Is the Bible Project a Gateway to Mormonism?
A Bible Project Discussion: Is the Bible Project a Gateway to LDS Theology?
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Too busy to read? Listen to the 10-minute audio here.
Q. Is the Bible Project LDS? A: Absolutely not.
Q. Is the Bible Project a gateway to LDS theology? A: Absolutely yes.
Here are just a few reasons from a long list explaining why we say yes.
Gateway # 1. A common view on agency in the “divine council.” Most folks are aware that Mormons focus on providing bodies for spirit babies sired by their non-orthodox father god Elohim and one of his many wives. These babies then await their respective opportunities to experience free agency in a human body on earth. This doctrine of absolute free agency is the cornerstone of LDS theology and was the supposed source of contention between Jesus and his supposed brother Lucifer (Jesus being the LDS advocate of free agency.) While that scenario by itself should be enough to put off any casual observer of LDS doctrine, LDS roots run far more deeply into errors that often go unnoticed by evangelicals.
We have just cause to be chagrined as we compare the LDS “divine council” with the BP “divine council.” Both are hosted by a less than all-powerful elohim who remands his decision-making authority to his team of fellow elohim, thus diminishing the sovereignty of our true Yahweh. Both histories argue that a council convened and then divided over the issue of absolute free agency, and both share the same commitment to this doctrine. Both the LDS and the Bible Project fabricated their views and then sought to impose them on obscure scriptures which make no such contentions.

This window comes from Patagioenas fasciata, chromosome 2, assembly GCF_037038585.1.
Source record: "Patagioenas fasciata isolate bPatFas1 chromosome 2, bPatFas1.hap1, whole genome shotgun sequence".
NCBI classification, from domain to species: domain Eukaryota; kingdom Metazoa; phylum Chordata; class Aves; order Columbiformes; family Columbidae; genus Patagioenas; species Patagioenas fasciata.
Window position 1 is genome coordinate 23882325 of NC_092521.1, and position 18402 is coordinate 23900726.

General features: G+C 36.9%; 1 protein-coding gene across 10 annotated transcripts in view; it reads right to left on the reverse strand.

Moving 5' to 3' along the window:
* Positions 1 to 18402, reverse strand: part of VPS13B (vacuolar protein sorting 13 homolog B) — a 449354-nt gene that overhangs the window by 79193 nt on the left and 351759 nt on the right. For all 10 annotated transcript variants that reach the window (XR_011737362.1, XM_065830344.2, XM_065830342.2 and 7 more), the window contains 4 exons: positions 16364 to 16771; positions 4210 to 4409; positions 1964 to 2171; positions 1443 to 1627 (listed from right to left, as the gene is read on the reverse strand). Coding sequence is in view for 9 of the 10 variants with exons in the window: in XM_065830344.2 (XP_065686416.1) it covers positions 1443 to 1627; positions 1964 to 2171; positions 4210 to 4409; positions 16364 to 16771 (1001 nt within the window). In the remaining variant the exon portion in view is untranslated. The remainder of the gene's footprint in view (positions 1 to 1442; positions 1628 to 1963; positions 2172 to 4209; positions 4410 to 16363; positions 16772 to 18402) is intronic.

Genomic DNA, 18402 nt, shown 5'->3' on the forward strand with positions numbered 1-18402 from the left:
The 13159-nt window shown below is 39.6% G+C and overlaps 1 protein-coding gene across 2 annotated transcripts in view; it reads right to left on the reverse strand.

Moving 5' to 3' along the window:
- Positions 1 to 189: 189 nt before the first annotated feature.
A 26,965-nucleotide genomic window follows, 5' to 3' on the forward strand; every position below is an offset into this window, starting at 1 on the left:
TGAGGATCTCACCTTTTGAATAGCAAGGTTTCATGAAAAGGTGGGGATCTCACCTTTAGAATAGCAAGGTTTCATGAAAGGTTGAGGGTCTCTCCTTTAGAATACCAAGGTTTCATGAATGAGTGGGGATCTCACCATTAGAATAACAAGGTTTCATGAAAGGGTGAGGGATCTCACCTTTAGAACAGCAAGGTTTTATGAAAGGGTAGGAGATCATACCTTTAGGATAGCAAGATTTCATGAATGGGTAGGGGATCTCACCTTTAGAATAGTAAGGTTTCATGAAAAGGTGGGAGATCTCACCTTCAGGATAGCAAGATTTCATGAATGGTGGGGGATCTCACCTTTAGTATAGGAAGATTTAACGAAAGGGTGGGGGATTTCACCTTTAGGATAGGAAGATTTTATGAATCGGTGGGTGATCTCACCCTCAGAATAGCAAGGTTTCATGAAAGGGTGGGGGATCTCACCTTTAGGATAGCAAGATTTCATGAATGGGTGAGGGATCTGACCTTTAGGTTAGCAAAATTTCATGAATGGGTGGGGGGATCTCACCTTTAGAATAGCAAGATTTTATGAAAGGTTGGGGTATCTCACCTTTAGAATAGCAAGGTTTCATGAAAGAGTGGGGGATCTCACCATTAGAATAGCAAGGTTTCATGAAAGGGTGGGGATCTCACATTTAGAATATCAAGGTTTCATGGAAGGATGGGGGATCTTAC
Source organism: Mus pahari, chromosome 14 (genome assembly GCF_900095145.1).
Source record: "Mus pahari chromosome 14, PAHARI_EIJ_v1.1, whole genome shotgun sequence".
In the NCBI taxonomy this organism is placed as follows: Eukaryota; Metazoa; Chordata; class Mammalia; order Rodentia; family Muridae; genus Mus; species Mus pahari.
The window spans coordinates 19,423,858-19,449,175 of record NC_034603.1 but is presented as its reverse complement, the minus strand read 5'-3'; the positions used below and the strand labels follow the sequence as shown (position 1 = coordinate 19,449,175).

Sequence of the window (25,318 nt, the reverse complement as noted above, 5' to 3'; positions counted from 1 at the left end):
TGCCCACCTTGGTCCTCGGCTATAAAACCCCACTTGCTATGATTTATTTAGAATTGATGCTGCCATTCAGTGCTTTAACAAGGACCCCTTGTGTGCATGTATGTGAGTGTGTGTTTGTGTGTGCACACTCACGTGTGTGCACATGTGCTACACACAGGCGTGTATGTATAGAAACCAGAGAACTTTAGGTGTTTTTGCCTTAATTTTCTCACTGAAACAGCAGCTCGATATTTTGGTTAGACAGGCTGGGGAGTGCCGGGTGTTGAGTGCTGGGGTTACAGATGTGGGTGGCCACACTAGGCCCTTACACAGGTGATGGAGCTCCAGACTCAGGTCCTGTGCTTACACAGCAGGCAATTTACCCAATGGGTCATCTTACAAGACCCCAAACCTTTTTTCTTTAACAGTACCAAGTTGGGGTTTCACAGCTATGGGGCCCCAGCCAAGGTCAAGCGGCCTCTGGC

As we dig even deeper, we notice other common ground between Mormons and Gnostics which spills over into our discussion. Mormonism (thanks, as much to Brigham Young as to Joseph Smith), is a variant gnostic expression of a pagan worldview that was progressively embedded into a pseudo Christian worldview. Those views are significant. Far from being simplistic, both pagans and Gnostics had articulate systems, which are now rapidly re-emerging in our postmodern, ephemeral age. Mormonism is well postured for postmodernism. All three false systems (LDS, paganism and Gnosticism) see an eternal, self-originating, self-perpetuating initial creation which functions on inherent laws. In Young’s own words in the Journal of Discourses, “matter is eternal.” Their differences are unified by their mutual commitment to absolute free agency and are separated only by their theodicies or explanations for evil. It should occur that, unlike biblical Christianity, the Bible tells us that the mystery of iniquity is not static, it is in flux, and it is melding (2 Thessalonians 2:7).